Thursday, November 23, 2006

Thanksgiving Day in Iraq

"Violence is 'spiking' all over Iraq":

Iraqis are dying in record numbers and fleeing by the tens of thousands from an anarchic nation where armed men rule the streets and there's little faith in government institutions, according to a United Nations report released Wednesday.

The 3,709 Iraqis killed in October was the highest monthly toll since the U.S.-led invasion in 2003. Hundreds of the bodies turned up bound and blindfolded, with signs of torture and execution-style killings.

For ordinary Iraqis, who struggle against a rising tide of sectarianism and an atmosphere of lawlessness, life is increasingly bleak, according to the report, which was prepared by the U.N. Assistance Mission for Iraq.

A combination of car bombings and mortar attacks in Sadr City killed at least 157 Shiite Iraqis:

Five car bombs and two mortar rounds struck the capital's Shiite Sadr City slum Thursday, killing at least 160 people and wounding 257 police said. The attack by suspected Sunni Arab militants was the deadliest on a sectarian enclave since the war began and Shiites quickly struck back.

Soon after the onslaught, Shiite militants fired 10 mortar rounds at the Sunnis' holiest shrine in Baghdad, the Abu Hanifa mosque in the Azamiya neighborhood, killing one person and wounding 14. A 3-foot hole was blown in the dome and some inside rooms sustained severe damage.

Eight mortar rounds later slammed into the top Sunni organization in Iraq, the Association of Muslim Scholars, but caused no casualties, police said.

Fighting also flared in another part of Baghdad when 30 Sunni insurgents armed with machine guns and mortars attacked the Shiite-controlled Health Ministry. The attackers were repulsed after a three-hour battle, during which Iraqi soldiers and U.S. military helicopters intervened. At least seven ministry guards were wounded, police 1st Lt. Maitham Abdul-Razaq said.

But no matter how bad it gets, there will always be those who cling to absurd rationalizations:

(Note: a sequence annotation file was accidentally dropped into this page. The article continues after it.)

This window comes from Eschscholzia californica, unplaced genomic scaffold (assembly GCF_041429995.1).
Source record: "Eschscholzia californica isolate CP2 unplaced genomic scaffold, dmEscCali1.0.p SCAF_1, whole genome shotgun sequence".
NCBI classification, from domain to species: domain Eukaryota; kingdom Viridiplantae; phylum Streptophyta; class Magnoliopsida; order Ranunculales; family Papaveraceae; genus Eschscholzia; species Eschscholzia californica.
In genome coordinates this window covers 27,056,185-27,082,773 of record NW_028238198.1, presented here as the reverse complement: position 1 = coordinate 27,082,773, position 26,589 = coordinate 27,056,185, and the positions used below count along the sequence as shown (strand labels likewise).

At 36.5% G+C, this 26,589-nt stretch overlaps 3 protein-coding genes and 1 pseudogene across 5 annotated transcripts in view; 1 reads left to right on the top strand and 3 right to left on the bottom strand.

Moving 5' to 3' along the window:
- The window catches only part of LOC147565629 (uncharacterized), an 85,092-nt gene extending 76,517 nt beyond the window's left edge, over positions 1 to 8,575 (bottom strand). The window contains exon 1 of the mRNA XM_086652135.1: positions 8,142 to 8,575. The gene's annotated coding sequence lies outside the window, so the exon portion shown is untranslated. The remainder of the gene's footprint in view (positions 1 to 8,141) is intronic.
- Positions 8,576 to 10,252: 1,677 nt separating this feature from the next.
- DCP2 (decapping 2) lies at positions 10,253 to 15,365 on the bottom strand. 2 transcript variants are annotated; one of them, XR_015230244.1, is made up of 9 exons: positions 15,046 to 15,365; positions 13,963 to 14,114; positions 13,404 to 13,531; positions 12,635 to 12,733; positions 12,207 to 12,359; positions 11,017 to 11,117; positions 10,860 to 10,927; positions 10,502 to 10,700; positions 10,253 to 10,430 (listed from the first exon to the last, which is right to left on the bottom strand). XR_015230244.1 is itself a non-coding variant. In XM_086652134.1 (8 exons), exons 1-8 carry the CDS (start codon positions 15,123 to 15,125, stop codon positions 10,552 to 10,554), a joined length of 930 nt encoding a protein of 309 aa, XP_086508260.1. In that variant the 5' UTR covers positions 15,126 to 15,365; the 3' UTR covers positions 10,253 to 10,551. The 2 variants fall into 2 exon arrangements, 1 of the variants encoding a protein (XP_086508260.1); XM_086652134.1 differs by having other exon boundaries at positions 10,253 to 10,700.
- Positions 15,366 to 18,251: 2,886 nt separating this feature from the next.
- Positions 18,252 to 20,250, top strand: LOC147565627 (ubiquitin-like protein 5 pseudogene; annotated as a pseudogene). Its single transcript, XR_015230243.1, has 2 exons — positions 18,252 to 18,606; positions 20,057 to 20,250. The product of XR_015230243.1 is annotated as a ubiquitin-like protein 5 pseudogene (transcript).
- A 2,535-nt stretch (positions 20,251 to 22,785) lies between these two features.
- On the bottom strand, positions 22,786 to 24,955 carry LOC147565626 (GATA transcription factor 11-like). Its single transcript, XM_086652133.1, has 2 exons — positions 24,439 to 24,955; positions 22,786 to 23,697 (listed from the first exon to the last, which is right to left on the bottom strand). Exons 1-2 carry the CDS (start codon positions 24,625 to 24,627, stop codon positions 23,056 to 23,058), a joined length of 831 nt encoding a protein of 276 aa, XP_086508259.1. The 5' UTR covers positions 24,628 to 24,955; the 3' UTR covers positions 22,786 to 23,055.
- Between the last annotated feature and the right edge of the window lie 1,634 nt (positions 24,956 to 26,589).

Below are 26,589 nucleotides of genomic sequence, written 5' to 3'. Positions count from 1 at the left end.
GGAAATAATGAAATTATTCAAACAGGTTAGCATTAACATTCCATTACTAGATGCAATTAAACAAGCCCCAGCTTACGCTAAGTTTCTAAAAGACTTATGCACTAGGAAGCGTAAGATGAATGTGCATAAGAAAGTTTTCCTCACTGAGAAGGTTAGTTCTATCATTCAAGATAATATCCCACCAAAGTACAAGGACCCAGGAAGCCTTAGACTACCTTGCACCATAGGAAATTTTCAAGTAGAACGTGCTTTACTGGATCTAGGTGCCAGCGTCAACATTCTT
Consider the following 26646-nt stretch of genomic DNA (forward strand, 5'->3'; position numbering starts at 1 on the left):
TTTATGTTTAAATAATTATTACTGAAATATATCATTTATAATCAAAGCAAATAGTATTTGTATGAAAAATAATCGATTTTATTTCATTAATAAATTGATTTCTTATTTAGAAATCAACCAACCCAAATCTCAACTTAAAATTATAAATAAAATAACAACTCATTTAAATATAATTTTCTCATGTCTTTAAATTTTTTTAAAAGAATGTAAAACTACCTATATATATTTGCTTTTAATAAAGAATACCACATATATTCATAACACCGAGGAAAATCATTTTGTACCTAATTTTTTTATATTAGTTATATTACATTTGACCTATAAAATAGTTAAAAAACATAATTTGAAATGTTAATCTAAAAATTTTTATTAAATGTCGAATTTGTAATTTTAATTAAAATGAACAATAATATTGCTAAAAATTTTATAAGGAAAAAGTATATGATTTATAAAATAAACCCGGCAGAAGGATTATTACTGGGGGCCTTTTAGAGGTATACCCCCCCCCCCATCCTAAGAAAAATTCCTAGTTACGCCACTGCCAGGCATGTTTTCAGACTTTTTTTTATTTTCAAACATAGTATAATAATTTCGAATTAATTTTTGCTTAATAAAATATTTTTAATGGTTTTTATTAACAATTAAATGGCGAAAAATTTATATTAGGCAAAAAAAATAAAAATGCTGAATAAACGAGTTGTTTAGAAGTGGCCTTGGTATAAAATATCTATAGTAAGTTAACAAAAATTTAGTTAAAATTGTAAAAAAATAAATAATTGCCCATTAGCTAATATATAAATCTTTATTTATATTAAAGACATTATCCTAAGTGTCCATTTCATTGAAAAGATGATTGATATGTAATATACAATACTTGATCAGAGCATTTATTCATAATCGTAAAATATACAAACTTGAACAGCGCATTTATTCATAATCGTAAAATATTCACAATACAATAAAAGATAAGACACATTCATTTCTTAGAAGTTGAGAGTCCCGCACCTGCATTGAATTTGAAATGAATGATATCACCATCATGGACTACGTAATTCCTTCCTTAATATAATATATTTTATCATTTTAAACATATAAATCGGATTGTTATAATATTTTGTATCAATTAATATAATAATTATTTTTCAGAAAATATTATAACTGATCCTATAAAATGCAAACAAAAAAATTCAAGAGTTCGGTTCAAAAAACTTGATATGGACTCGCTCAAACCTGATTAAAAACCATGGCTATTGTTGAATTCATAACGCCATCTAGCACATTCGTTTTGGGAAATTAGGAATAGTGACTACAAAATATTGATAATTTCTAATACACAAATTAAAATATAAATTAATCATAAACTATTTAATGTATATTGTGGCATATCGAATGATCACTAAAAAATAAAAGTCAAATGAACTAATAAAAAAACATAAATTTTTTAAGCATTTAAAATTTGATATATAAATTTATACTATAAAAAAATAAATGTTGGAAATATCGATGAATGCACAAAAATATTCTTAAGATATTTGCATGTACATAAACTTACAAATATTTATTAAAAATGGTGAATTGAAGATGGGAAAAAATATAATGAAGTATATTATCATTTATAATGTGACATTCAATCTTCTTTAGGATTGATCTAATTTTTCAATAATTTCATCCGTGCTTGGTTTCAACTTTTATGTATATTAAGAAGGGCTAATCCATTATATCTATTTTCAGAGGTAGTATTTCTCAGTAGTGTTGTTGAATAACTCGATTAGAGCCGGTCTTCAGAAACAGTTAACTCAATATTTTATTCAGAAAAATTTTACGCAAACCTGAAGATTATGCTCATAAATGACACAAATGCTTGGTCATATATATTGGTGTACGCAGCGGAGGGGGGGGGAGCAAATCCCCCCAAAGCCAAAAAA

I've written previously on the level of violence in Iraq, comparing it to murder rates in other times and places and to death rates that have been experienced in actual civil wars. See here and here, for example. My impression has been that violence in Iraq has skyrocketed since July, when I found that the murder rate in Iraq was 140 per 100,000 (the usual way in which murder rates are expressed). I was surprised, therefore, to learn this morning that rate of violence has increased only slightly:

The United Nations said Wednesday that 3,709 Iraqi civilians were killed in October, the highest monthly toll since the March 2003 U.S. invasion and another sign of the severity of Iraq's sectarian bloodbath.

That compares to an estimated 3,500 killed in July. If 3,709 people were murdered in October, that translates to a rate of 171 per 100,000. That is a high rate of violent death. But, for purposes of comparison, the murder rate in Washington, D.C. in 1991 was 80 per 100,000. So the rate of violence in Iraq today is just over double the rate in the District during the first Bush administration. I don't recall anyone describing conditions in Washington in the early 90s as a "bloodbath."

I wrote in June that based on the data at that time, the murder rate in Iraq outside of Baghdad is about the same as American cities like Chicago, Philadelphia and Milwaukee. With the current numbers, it looks like that would still be true.

A consensus seems to have developed that Iraq is a disaster because of out-of-control sectarian violence. That consensus is driving proposals to change our policy in Iraq, perhaps in the direction of a pull-out that could lead to truly cataclysmic violence. So I think it makes sense to step back and get a more realistic picture of the level of what is happening in Iraq: violent? Yes. A disaster comparable to a civil war? No.

Total bunk, as Think Progress's Faiz wrote after Republican congressman Steve King claimed back in late May that Iraq was safer than several large American cities.